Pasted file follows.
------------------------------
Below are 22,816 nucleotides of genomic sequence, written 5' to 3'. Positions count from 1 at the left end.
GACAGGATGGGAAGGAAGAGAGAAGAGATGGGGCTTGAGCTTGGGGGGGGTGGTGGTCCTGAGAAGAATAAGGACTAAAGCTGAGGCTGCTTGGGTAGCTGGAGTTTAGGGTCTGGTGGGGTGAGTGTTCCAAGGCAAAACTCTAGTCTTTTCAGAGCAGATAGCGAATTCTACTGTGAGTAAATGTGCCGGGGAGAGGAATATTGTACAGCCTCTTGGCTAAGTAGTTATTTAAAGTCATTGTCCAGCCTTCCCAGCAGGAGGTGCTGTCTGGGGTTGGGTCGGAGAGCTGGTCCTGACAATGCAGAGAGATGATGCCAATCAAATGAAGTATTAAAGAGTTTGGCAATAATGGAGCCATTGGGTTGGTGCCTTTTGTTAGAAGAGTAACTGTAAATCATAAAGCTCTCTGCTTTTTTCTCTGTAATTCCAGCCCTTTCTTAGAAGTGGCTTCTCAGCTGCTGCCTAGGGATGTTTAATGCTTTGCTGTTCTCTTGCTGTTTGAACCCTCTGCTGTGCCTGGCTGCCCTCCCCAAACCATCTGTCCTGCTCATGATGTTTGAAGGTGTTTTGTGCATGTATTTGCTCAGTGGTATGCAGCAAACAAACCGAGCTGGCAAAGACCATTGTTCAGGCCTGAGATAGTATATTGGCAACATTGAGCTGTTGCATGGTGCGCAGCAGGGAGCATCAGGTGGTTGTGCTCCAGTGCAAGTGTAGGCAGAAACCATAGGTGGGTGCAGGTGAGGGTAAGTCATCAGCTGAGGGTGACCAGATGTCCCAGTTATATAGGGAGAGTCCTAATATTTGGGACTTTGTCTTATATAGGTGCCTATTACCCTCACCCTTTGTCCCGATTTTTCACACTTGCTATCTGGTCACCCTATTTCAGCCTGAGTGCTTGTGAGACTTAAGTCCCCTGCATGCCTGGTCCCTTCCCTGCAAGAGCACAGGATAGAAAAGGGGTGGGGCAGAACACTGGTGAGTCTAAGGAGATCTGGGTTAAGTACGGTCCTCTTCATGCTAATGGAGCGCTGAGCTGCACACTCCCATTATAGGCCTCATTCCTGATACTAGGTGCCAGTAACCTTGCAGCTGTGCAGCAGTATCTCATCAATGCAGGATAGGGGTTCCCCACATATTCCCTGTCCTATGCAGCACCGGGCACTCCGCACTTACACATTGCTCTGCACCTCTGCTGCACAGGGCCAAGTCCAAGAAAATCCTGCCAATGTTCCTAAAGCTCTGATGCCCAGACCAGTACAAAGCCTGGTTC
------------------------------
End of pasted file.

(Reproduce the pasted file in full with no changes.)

Below are 22,816 nucleotides of genomic sequence, written 5' to 3'. Positions count from 1 at the left end.
GACAGGATGGGAAGGAAGAGAGAAGAGATGGGGCTTGAGCTTGGGGGGGGTGGTGGTCCTGAGAAGAATAAGGACTAAAGCTGAGGCTGCTTGGGTAGCTGGAGTTTAGGGTCTGGTGGGGTGAGTGTTCCAAGGCAAAACTCTAGTCTTTTCAGAGCAGATAGCGAATTCTACTGTGAGTAAATGTGCCGGGGAGAGGAATATTGTACAGCCTCTTGGCTAAGTAGTTATTTAAAGTCATTGTCCAGCCTTCCCAGCAGGAGGTGCTGTCTGGGGTTGGGTCGGAGAGCTGGTCCTGACAATGCAGAGAGATGATGCCAATCAAATGAAGTATTAAAGAGTTTGGCAATAATGGAGCCATTGGGTTGGTGCCTTTTGTTAGAAGAGTAACTGTAAATCATAAAGCTCTCTGCTTTTTTCTCTGTAATTCCAGCCCTTTCTTAGAAGTGGCTTCTCAGCTGCTGCCTAGGGATGTTTAATGCTTTGCTGTTCTCTTGCTGTTTGAACCCTCTGCTGTGCCTGGCTGCCCTCCCCAAACCATCTGTCCTGCTCATGATGTTTGAAGGTGTTTTGTGCATGTATTTGCTCAGTGGTATGCAGCAAACAAACCGAGCTGGCAAAGACCATTGTTCAGGCCTGAGATAGTATATTGGCAACATTGAGCTGTTGCATGGTGCGCAGCAGGGAGCATCAGGTGGTTGTGCTCCAGTGCAAGTGTAGGCAGAAACCATAGGTGGGTGCAGGTGAGGGTAAGTCATCAGCTGAGGGTGACCAGATGTCCCAGTTATATAGGGAGAGTCCTAATATTTGGGACTTTGTCTTATATAGGTGCCTATTACCCTCACCCTTTGTCCCGATTTTTCACACTTGCTATCTGGTCACCCTATTTCAGCCTGAGTGCTTGTGAGACTTAAGTCCCCTGCATGCCTGGTCCCTTCCCTGCAAGAGCACAGGATAGAAAAGGGGTGGGGCAGAACACTGGTGAGTCTAAGGAGATCTGGGTTAAGTACGGTCCTCTTCATGCTAATGGAGCGCTGAGCTGCACACTCCCATTATAGGCCTCATTCCTGATACTAGGTGCCAGTAACCTTGCAGCTGTGCAGCAGTATCTCATCAATGCAGGATAGGGGTTCCCCACATATTCCCTGTCCTATGCAGCACCGGGCACTCCGCACTTACACATTGCTCTGCACCTCTGCTGCACAGGGCCAAGTCCAAGAAAATCCTGCCAATGTTCCTAAAGCTCTGATGCCCAGACCAGTACAAAGCCTGGTTC